Costco Wholesale Corporation (NASDAQ:COST) is under fire from an animal welfare group after an investigation found the company’s egg supplier maintained “inhumane” and unsanitary conditions at a Pennsylvania farm.
The Humane Society of the United States released a video of an April-May undercover investigation at a Hillandale Farms facility. The footage revealed hens laying eggs in tiny cages (67 square inches per bird) next to dead birds. The report also found broken eggs scattered on the ground and dead chickens lying on the floor.
“This is the type of inhumane, unhygienic and unsustainable practice that has no place in Costco’s egg supply chain,” said Paul Shapiro, vice president of farm animal protection, in a statement Tuesday.
Shapiro alluded to a 2007 report in which Costco assured the public it would only buy eggs from cage-free hens. But it failed to achieve this goal. He warns these types of conditions can lead to food safety risks, including salmonella, citing a report from the Center for Food Safety.
Costco Silent, Hillandale Farms Comments
Costco has not spoken publicly about the video.
Hillandale Farms did comment on the video and placed the blame on an activist who was hired by the company and asserted the worker avoided farm procedures. The employee has since been fired. The company did note that the video clips “do not reflect our high standards” and is simply “an isolated incident.”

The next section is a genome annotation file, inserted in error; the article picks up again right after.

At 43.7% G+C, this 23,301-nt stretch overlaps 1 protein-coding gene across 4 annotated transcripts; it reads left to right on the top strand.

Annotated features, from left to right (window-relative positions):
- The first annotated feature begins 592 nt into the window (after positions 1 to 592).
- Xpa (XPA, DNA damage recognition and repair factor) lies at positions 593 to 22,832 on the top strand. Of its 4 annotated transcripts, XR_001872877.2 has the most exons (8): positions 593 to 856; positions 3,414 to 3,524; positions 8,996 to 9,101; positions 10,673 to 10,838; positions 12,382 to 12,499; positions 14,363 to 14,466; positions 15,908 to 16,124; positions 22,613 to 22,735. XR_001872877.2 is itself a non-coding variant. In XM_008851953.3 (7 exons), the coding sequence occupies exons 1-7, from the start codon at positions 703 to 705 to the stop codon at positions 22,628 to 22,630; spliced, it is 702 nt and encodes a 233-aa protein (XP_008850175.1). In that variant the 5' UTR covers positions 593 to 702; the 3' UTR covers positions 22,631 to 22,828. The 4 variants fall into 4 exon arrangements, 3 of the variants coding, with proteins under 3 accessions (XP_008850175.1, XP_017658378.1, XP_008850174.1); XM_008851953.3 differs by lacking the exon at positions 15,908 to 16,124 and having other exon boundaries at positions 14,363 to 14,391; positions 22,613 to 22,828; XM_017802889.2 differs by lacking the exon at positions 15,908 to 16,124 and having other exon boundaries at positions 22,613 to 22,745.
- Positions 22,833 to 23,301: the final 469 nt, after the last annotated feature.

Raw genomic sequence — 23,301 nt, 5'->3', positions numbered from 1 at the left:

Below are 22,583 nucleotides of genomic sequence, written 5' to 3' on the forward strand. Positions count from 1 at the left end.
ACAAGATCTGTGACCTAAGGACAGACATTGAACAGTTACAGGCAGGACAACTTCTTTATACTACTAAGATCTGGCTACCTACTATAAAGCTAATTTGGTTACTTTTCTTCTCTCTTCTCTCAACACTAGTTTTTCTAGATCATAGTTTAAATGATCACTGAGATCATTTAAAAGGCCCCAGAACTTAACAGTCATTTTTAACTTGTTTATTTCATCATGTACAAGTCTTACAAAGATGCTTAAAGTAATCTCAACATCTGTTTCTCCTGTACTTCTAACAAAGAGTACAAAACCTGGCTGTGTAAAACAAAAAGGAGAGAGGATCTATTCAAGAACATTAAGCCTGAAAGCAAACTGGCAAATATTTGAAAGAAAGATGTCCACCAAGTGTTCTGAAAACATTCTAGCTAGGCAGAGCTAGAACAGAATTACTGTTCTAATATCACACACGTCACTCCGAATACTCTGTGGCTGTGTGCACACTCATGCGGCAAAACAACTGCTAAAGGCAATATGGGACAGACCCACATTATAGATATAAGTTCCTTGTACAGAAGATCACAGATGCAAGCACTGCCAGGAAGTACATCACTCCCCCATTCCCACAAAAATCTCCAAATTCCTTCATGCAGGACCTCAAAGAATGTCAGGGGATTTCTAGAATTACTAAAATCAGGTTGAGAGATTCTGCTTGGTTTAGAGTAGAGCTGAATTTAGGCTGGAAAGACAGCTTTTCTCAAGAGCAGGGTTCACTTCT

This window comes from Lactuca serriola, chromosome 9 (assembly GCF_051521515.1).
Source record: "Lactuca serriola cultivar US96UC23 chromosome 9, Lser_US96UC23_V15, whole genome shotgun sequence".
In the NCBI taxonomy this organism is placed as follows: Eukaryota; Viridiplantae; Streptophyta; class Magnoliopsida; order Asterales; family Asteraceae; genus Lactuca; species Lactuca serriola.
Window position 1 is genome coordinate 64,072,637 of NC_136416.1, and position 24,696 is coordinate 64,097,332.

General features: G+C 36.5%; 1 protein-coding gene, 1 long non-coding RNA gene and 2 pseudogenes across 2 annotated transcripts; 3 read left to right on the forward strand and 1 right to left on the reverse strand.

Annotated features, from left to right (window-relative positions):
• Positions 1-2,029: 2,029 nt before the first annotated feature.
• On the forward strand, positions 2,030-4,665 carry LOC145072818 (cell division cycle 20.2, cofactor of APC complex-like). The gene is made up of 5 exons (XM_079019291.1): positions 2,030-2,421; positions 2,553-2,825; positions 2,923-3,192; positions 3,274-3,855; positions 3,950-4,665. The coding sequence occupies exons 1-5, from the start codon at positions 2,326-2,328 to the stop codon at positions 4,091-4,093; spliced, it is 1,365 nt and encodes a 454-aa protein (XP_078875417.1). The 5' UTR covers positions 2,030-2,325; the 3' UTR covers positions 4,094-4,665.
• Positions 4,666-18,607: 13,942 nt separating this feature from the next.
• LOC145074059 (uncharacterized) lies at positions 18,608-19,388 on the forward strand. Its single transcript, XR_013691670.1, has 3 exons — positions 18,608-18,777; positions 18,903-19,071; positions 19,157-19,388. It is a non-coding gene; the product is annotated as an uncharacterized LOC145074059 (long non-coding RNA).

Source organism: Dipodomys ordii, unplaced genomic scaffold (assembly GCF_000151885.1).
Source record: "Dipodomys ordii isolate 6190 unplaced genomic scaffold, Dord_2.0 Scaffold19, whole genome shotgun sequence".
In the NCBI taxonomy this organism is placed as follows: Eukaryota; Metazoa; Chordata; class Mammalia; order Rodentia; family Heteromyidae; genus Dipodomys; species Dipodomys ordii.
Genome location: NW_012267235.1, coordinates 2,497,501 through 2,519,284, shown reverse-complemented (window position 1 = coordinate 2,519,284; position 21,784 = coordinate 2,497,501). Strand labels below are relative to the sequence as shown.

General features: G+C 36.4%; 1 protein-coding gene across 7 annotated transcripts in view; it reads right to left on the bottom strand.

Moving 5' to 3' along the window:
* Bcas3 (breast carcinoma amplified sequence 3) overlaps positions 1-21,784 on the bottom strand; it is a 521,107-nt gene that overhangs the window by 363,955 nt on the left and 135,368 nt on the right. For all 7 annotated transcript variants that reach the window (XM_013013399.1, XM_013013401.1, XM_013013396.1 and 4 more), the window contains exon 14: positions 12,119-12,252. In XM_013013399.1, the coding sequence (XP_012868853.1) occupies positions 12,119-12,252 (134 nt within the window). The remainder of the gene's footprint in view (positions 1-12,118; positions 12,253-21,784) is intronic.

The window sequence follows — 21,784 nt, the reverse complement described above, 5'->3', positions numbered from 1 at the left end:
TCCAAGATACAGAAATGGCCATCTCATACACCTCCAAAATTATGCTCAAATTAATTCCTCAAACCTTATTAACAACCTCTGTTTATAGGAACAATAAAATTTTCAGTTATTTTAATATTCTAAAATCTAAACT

The egg supplier stated that it has asked two independent food safety and veterinary experts to review its operations. It added it has brought in tougher measures to improve the supply process and boost employee training.
Industries and agencies remarked on the report, including the United Egg Producers, an organization that represents a majority of U.S. egg producers.
Chad Gregory, president of United Egg Producers, said his group was deeply troubled by the video. He explained the operations “are not consistent with the federal Egg Safety Rule” or meet the high standards for egg safety and the care of hens.
The new findings comes as the food industry faces strong pressure from animal rights groups, consumers and regulatory bodies.
There is major concern that the food industry is not maintaining high standards for chickens, cows and pigs. Some of the demands include larger crates and cages for animals and the reduction of drugs in poultry production.
Companies are Responding to Consumer Demands
In March, Costco confirmed it was phasing out the sale of meat made from chickens and other animals injected with antibiotics. However, it did not provide a precise date for reaching this aim.
Last month, Wal-Mart Stores, Inc. (NYSE:WMT) said it would be informing suppliers to stop raising animals in cramped crates and in other inhumane conditions. The retail giant also asked suppliers to limit the unit of antibiotics in meat and seafood products.
Costco revenues are up three percent and profits have been higher in the last three quarters.